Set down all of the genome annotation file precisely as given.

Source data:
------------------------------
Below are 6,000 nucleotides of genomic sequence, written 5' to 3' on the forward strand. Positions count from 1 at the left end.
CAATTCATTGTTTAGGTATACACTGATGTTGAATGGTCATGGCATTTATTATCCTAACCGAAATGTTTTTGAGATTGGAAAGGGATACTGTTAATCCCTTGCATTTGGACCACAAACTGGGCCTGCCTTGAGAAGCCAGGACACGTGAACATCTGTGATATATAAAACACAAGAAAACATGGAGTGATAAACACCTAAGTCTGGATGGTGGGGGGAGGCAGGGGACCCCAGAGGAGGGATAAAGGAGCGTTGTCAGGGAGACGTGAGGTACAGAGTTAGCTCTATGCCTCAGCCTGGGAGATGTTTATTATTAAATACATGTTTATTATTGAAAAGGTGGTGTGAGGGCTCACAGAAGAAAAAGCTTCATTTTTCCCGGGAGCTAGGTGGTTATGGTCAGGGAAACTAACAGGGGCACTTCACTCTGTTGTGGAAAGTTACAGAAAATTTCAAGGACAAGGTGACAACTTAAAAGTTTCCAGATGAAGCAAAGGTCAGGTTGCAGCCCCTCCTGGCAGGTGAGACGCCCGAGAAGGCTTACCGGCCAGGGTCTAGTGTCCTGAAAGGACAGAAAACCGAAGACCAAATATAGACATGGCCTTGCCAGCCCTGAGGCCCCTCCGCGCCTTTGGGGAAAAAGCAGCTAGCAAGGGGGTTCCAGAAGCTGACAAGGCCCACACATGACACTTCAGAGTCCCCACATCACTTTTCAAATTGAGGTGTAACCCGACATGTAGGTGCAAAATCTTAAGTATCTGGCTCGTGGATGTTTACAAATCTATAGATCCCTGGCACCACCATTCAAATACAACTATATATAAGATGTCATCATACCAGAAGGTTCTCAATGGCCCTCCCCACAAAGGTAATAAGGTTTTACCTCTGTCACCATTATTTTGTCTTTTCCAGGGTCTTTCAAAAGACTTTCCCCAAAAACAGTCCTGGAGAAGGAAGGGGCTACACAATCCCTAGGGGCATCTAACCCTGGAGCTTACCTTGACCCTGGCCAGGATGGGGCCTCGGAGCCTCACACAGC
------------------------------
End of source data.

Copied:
Below are 6,000 nucleotides of genomic sequence, written 5' to 3' on the forward strand. Positions count from 1 at the left end.
CAATTCATTGTTTAGGTATACACTGATGTTGAATGGTCATGGCATTTATTATCCTAACCGAAATGTTTTTGAGATTGGAAAGGGATACTGTTAATCCCTTGCATTTGGACCACAAACTGGGCCTGCCTTGAGAAGCCAGGACACGTGAACATCTGTGATATATAAAACACAAGAAAACATGGAGTGATAAACACCTAAGTCTGGATGGTGGGGGGAGGCAGGGGACCCCAGAGGAGGGATAAAGGAGCGTTGTCAGGGAGACGTGAGGTACAGAGTTAGCTCTATGCCTCAGCCTGGGAGATGTTTATTATTAAATACATGTTTATTATTGAAAAGGTGGTGTGAGGGCTCACAGAAGAAAAAGCTTCATTTTTCCCGGGAGCTAGGTGGTTATGGTCAGGGAAACTAACAGGGGCACTTCACTCTGTTGTGGAAAGTTACAGAAAATTTCAAGGACAAGGTGACAACTTAAAAGTTTCCAGATGAAGCAAAGGTCAGGTTGCAGCCCCTCCTGGCAGGTGAGACGCCCGAGAAGGCTTACCGGCCAGGGTCTAGTGTCCTGAAAGGACAGAAAACCGAAGACCAAATATAGACATGGCCTTGCCAGCCCTGAGGCCCCTCCGCGCCTTTGGGGAAAAAGCAGCTAGCAAGGGGGTTCCAGAAGCTGACAAGGCCCACACATGACACTTCAGAGTCCCCACATCACTTTTCAAATTGAGGTGTAACCCGACATGTAGGTGCAAAATCTTAAGTATCTGGCTCGTGGATGTTTACAAATCTATAGATCCCTGGCACCACCATTCAAATACAACTATATATAAGATGTCATCATACCAGAAGGTTCTCAATGGCCCTCCCCACAAAGGTAATAAGGTTTTACCTCTGTCACCATTATTTTGTCTTTTCCAGGGTCTTTCAAAAGACTTTCCCCAAAAACAGTCCTGGAGAAGGAAGGGGCTACACAATCCCTAGGGGCATCTAACCCTGGAGCTTACCTTGACCCTGGCCAGGATGGGGCCTCGGAGCCTCACACAGC